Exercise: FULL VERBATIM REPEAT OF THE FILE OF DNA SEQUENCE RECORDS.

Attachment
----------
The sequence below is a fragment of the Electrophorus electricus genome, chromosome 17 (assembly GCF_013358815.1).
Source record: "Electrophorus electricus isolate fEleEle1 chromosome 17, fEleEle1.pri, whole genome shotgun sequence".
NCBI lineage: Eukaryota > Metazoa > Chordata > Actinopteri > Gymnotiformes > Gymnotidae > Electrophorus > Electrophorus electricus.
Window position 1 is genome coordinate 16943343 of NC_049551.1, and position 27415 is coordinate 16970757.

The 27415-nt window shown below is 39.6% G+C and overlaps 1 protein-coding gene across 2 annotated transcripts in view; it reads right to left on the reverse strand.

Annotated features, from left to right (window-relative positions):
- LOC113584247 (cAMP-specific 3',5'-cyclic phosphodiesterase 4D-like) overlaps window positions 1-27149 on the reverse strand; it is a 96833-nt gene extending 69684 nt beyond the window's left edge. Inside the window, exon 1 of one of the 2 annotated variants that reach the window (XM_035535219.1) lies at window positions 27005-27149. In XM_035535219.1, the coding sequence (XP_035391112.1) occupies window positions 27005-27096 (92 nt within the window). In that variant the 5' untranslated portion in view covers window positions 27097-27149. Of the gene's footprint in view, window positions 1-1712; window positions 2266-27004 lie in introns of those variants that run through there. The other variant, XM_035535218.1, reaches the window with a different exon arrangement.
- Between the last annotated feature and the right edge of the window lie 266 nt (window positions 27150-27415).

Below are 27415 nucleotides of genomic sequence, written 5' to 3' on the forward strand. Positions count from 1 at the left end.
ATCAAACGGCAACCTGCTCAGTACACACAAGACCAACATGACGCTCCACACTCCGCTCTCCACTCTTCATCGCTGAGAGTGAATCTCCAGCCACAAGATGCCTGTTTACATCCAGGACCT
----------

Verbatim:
The sequence below is a fragment of the Electrophorus electricus genome, chromosome 17 (assembly GCF_013358815.1).
Source record: "Electrophorus electricus isolate fEleEle1 chromosome 17, fEleEle1.pri, whole genome shotgun sequence".
NCBI lineage: Eukaryota > Metazoa > Chordata > Actinopteri > Gymnotiformes > Gymnotidae > Electrophorus > Electrophorus electricus.
Window position 1 is genome coordinate 16943343 of NC_049551.1, and position 27415 is coordinate 16970757.

The 27415-nt window shown below is 39.6% G+C and overlaps 1 protein-coding gene across 2 annotated transcripts in view; it reads right to left on the reverse strand.

Annotated features, from left to right (window-relative positions):
- LOC113584247 (cAMP-specific 3',5'-cyclic phosphodiesterase 4D-like) overlaps window positions 1-27149 on the reverse strand; it is a 96833-nt gene extending 69684 nt beyond the window's left edge. Inside the window, exon 1 of one of the 2 annotated variants that reach the window (XM_035535219.1) lies at window positions 27005-27149. In XM_035535219.1, the coding sequence (XP_035391112.1) occupies window positions 27005-27096 (92 nt within the window). In that variant the 5' untranslated portion in view covers window positions 27097-27149. Of the gene's footprint in view, window positions 1-1712; window positions 2266-27004 lie in introns of those variants that run through there. The other variant, XM_035535218.1, reaches the window with a different exon arrangement.
- Between the last annotated feature and the right edge of the window lie 266 nt (window positions 27150-27415).

Below are 27415 nucleotides of genomic sequence, written 5' to 3' on the forward strand. Positions count from 1 at the left end.
ATCAAACGGCAACCTGCTCAGTACACACAAGACCAACATGACGCTCCACACTCCGCTCTCCACTCTTCATCGCTGAGAGTGAATCTCCAGCCACAAGATGCCTGTTTACATCCAGGACCT